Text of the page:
At the end of the exercise training protocol, the rats were anesthetized with an intramuscular injection of ketamine hydrochloride (100 mg/kg) and medetomidine (0.25 mg/kg) to carry out physical and transthoracic echocardiography determinations. Left cardiac morphology and function were evaluated using a noninvasive transthoracic M-Mode echocardiography (VisualSonics Vevo 770 imaging system with a RMV710B; Toronto, ON, Canada). Transthoracic echocardiographic determinations were performed in all 20 animals in the lateral decubitus position. The evaluation of morphometric parameters (left ventricular mass (LV mass) and relative wall thickness (RWT)), systolic function (expressed by ejection fraction (EF), fractional shortening (FS), and velocity of circumferential fiber shortening (VCF)), and diastolic function (evaluated by absolute LV isovolumetric relaxation time (IVRT), ratio of maximal early diastolic peak velocity () and late peak velocity () of mitral flow ( ratio)) was carried out according to VisualSonics Vevo 770 Protocol-Based Measurements and Calculations. The global index was quantified by the myocardial performance index. Mean arterial blood pressure (MAP) and heart rate (HR) were obtained by connecting the animal to a Letica system (LE 5000, Barcelona, Spain) and to a Hellige Cardioline at a speed of 50 cm/sec.

After sacrificing the animals, hearts and gastrocnemius were removed: a half-part was immersed in buffered formalin for immunohistochemical analysis, while the other half was immersed in liquid nitrogen and then stored at −20°C for carry out biochemical investigations.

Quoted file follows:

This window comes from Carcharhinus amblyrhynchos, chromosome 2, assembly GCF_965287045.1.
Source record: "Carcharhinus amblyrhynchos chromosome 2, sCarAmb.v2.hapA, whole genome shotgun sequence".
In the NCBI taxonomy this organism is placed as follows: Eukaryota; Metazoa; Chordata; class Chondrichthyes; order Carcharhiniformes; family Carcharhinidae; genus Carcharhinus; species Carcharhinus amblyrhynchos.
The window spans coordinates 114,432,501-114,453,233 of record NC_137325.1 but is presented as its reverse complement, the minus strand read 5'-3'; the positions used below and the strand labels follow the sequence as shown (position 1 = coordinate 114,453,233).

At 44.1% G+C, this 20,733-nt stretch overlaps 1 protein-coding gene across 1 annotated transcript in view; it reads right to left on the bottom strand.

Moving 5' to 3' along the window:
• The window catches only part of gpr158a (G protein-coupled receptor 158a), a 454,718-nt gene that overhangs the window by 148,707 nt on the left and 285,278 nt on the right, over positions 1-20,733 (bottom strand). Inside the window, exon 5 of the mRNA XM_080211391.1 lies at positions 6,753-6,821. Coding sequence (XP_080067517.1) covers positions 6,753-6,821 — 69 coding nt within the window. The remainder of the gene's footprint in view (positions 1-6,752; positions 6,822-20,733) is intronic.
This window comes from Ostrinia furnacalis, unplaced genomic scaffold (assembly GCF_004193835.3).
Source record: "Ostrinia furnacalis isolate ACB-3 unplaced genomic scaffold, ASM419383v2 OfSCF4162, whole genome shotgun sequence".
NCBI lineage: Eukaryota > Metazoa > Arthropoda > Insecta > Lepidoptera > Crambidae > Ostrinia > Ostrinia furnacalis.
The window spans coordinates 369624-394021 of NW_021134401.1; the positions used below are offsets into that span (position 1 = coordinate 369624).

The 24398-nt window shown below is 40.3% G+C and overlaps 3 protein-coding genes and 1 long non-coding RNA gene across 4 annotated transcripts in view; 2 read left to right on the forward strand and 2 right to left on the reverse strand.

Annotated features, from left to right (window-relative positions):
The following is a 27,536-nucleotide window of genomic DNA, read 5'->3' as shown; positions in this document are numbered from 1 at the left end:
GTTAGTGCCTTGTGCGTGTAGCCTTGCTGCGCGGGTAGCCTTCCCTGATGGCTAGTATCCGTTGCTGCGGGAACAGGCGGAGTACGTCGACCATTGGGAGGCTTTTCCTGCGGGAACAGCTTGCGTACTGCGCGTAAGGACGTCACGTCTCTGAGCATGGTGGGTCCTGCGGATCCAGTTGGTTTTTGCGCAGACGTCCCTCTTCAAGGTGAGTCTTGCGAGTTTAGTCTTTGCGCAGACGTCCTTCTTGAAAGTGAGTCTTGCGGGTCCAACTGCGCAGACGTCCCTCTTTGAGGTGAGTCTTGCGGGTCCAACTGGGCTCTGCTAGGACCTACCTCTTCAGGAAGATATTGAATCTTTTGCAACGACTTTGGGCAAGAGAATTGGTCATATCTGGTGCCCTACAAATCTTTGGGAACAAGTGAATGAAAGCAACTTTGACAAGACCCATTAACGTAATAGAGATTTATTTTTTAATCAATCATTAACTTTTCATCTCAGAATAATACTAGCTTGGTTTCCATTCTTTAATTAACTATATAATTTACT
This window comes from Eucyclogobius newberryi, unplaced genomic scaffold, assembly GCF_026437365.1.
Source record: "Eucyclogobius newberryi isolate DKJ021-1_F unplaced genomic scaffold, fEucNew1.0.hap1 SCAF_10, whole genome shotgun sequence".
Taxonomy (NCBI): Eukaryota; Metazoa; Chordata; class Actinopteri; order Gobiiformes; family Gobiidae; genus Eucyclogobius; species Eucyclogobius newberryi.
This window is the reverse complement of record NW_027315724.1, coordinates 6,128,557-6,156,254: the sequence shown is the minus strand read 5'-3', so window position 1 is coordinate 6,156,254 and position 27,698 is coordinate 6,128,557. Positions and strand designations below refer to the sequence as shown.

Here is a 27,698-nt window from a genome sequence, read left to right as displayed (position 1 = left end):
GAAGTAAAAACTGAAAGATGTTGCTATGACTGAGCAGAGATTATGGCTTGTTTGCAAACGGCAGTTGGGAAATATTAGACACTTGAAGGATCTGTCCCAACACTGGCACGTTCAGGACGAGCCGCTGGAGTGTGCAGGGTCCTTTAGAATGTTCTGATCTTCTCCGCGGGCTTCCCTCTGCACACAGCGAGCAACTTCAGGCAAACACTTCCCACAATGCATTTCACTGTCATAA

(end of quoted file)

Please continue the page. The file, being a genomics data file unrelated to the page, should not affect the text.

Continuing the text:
2.5. Hematoxylin/Eosin Staining and Immunohistochemistry

Cardiac and muscular tissues were partly stained with hematoxylin and eosin and partly paraffin-embedded for immunohistochemistry. The latter ones were cut in 5 μm serial section and treated with a xylene substitute (Hemo-De; Fisher Scientific) in order to remove the paraffin, and tissue sections were rehydrated with ethanol gradient washes. Tissue sections were quenched sequentially in 3% hydrogen peroxide aqueous solution and blocked with PBS 6% nonfat dry milk (Bio-Rad, Milan, Italy) for 1 h at room temperature. Sections were then incubated with specific anti-vimentin antibody. Sections were washed with PBS and incubated with secondary antibodies. Specific labeling was detected with a biotin-conjugated goat anti-rabbit IgG and avidin-biotin peroxidase complex (DBA, Milan, Italy). Immunostaining was analyzed by an expert pathologist (intraobserver variability 6%). Image program Leica IM500 and statistics program Leica QWIN were used to measure and automatically calculate the antigenic expression. Four distinct preparations for each heart and gastrocnemius sample were done and 22 fields of view were analyzed in each preparation for a total area of μm2 for ×400 magnification.

2.6. Western Blotting Assay

Total proteins into tissues were determined by using the Bio-Rad protein assay (Bio-Rad Laboratories, Milan, Italy) on homogenate in a solution of 0.5% hexadecyl-trimethyl-ammonium bromide dissolved in 10 mM potassium phosphate buffer (pH 7) and centrifuged for 30 min at 4,000 ×g at 4°C. After gel electrophoresis in an 8% PAGE separation, the protein samples were electrotransferred onto a PVDF membrane. Blots were blocked with 5% nonfat dry milk for 1 h at room temperature and then incubated overnight with primary specific antibodies, followed by incubation with a horseradish peroxidase-conjugated secondary antibody for 1 h at room temperature. The signal was expressed as densitometric units (DU). Then, Western blots were performed to evaluate the levels in heart and gastrocnemius samples of manganese superoxide dismutase (Mn-SOD), glutathione peroxidase 1 (GPx1), lactate dehydrogenase (LDH), and endothelial nitric oxide synthase (eNOS), using the following primary antibodies: anti-Mn-SOD 06-984 (Millipore, Milan, Italy), anti-GPx1 ab22604 (Abcam, USA), anti-LDH (H-160) sc-33781 (Santa Cruz Biotec, USA), and anti-eNOS sc-654 (Santa Cruz Biotec, USA). For all assays goat anti-rabbit horseradish peroxidase (HRP) sc-2004 was used as secondary antibody (Santa Cruz Biotec, USA).